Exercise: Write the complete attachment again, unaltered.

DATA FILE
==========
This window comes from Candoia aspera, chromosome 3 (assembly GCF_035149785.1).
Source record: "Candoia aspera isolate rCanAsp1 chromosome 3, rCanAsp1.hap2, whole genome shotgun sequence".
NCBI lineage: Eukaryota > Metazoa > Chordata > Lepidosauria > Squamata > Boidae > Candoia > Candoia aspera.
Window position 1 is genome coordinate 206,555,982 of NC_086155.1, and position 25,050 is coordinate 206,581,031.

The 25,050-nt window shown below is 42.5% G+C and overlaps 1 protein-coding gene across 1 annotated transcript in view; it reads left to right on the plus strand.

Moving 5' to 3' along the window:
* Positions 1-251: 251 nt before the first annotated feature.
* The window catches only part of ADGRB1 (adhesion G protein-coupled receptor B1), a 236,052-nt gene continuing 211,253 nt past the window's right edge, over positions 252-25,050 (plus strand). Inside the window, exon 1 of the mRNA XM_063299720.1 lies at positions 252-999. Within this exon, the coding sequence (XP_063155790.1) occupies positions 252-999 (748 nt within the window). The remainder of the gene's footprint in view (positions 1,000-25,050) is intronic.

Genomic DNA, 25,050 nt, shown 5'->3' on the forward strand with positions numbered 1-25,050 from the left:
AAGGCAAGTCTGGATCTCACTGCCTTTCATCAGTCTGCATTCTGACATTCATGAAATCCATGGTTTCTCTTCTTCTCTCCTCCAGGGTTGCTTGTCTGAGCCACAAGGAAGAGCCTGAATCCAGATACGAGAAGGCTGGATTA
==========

This window comes from Candoia aspera, chromosome 3 (assembly GCF_035149785.1).
Source record: "Candoia aspera isolate rCanAsp1 chromosome 3, rCanAsp1.hap2, whole genome shotgun sequence".
NCBI lineage: Eukaryota > Metazoa > Chordata > Lepidosauria > Squamata > Boidae > Candoia > Candoia aspera.
Window position 1 is genome coordinate 206,555,982 of NC_086155.1, and position 25,050 is coordinate 206,581,031.

The 25,050-nt window shown below is 42.5% G+C and overlaps 1 protein-coding gene across 1 annotated transcript in view; it reads left to right on the plus strand.

Moving 5' to 3' along the window:
* Positions 1-251: 251 nt before the first annotated feature.
* The window catches only part of ADGRB1 (adhesion G protein-coupled receptor B1), a 236,052-nt gene continuing 211,253 nt past the window's right edge, over positions 252-25,050 (plus strand). Inside the window, exon 1 of the mRNA XM_063299720.1 lies at positions 252-999. Within this exon, the coding sequence (XP_063155790.1) occupies positions 252-999 (748 nt within the window). The remainder of the gene's footprint in view (positions 1,000-25,050) is intronic.

Genomic DNA, 25,050 nt, shown 5'->3' on the forward strand with positions numbered 1-25,050 from the left:
AAGGCAAGTCTGGATCTCACTGCCTTTCATCAGTCTGCATTCTGACATTCATGAAATCCATGGTTTCTCTTCTTCTCTCCTCCAGGGTTGCTTGTCTGAGCCACAAGGAAGAGCCTGAATCCAGATACGAGAAGGCTGGATTA